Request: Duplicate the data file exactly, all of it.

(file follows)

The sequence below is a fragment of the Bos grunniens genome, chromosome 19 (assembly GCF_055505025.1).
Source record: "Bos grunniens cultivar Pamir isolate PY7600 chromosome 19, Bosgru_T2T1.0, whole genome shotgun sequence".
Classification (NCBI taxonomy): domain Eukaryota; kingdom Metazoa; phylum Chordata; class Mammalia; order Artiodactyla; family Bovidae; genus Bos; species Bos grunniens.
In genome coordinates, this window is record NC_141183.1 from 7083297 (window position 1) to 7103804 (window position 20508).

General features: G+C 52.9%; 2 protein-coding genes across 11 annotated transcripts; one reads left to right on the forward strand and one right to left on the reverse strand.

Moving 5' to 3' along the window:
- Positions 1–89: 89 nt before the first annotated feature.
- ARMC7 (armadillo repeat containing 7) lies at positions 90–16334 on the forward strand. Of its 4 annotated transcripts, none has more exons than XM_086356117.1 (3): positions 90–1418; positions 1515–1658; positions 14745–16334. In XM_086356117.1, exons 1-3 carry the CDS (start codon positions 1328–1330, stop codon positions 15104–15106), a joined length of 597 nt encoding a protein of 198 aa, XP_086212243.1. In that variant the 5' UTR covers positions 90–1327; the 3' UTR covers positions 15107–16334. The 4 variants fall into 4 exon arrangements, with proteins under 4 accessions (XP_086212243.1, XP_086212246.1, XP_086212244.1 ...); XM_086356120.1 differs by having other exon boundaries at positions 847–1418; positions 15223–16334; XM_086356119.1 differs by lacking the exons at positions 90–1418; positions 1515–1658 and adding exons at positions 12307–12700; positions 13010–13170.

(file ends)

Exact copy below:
The sequence below is a fragment of the Bos grunniens genome, chromosome 19 (assembly GCF_055505025.1).
Source record: "Bos grunniens cultivar Pamir isolate PY7600 chromosome 19, Bosgru_T2T1.0, whole genome shotgun sequence".
Classification (NCBI taxonomy): domain Eukaryota; kingdom Metazoa; phylum Chordata; class Mammalia; order Artiodactyla; family Bovidae; genus Bos; species Bos grunniens.
In genome coordinates, this window is record NC_141183.1 from 7083297 (window position 1) to 7103804 (window position 20508).

General features: G+C 52.9%; 2 protein-coding genes across 11 annotated transcripts; one reads left to right on the forward strand and one right to left on the reverse strand.

Moving 5' to 3' along the window:
- Positions 1–89: 89 nt before the first annotated feature.
- ARMC7 (armadillo repeat containing 7) lies at positions 90–16334 on the forward strand. Of its 4 annotated transcripts, none has more exons than XM_086356117.1 (3): positions 90–1418; positions 1515–1658; positions 14745–16334. In XM_086356117.1, exons 1-3 carry the CDS (start codon positions 1328–1330, stop codon positions 15104–15106), a joined length of 597 nt encoding a protein of 198 aa, XP_086212243.1. In that variant the 5' UTR covers positions 90–1327; the 3' UTR covers positions 15107–16334. The 4 variants fall into 4 exon arrangements, with proteins under 4 accessions (XP_086212243.1, XP_086212246.1, XP_086212244.1 ...); XM_086356120.1 differs by having other exon boundaries at positions 847–1418; positions 15223–16334; XM_086356119.1 differs by lacking the exons at positions 90–1418; positions 1515–1658 and adding exons at positions 12307–12700; positions 13010–13170.